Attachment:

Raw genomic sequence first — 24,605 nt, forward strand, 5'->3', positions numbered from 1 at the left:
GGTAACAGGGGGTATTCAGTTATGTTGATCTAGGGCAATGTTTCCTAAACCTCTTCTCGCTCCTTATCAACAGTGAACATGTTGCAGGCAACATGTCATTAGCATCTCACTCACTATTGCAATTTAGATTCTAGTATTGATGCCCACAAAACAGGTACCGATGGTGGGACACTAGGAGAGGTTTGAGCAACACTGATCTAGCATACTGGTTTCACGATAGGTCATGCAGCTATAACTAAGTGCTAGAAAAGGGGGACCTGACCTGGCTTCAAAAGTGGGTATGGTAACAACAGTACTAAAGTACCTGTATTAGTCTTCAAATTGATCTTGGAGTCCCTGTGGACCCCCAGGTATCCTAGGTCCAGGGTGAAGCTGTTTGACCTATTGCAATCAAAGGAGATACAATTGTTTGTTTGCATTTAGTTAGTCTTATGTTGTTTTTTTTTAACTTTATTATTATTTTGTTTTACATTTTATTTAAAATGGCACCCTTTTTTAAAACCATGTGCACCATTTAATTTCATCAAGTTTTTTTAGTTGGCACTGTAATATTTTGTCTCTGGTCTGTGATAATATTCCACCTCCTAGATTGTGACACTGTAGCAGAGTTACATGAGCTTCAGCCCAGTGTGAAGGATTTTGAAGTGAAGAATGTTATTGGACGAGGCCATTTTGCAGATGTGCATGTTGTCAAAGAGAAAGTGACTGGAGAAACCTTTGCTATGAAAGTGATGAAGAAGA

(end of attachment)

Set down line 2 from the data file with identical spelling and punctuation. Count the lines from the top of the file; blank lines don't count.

GGTAACAGGGGGTATTCAGTTATGTTGATCTAGGGCAATGTTTCCTAAACCTCTTCTCGCTCCTTATCAACAGTGAACATGTTGCAGGCAACATGTCATTAGCATCTCACTCACTATTGCAATTTAGATTCTAGTATTGATGCCCACAAAACAGGTACCGATGGTGGGACACTAGGAGAGGTTTGAGCAACACTGATCTAGCATACTGGTTTCACGATAGGTCATGCAGCTATAACTAAGTGCTAGAAAAGGGGGACCTGACCTGGCTTCAAAAGTGGGTATGGTAACAACAGTACTAAAGTACCTGTATTAGTCTTCAAATTGATCTTGGAGTCCCTGTGGACCCCCAGGTATCCTAGGTCCAGGGTGAAGCTGTTTGACCTATTGCAATCAAAGGAGATACAATTGTTTGTTTGCATTTAGTTAGTCTTATGTTGTTTTTTTTTAACTTTATTATTATTTTGTTTTACATTTTATTTAAAATGGCACCCTTTTTTAAAACCATGTGCACCATTTAATTTCATCAAGTTTTTTTAGTTGGCACTGTAATATTTTGTCTCTGGTCTGTGATAATATTCCACCTCCTAGATTGTGACACTGTAGCAGAGTTACATGAGCTTCAGCCCAGTGTGAAGGATTTTGAAGTGAAGAATGTTATTGGACGAGGCCATTTTGCAGATGTGCATGTTGTCAAAGAGAAAGTGACTGGAGAAACCTTTGCTATGAAAGTGATGAAGAAGA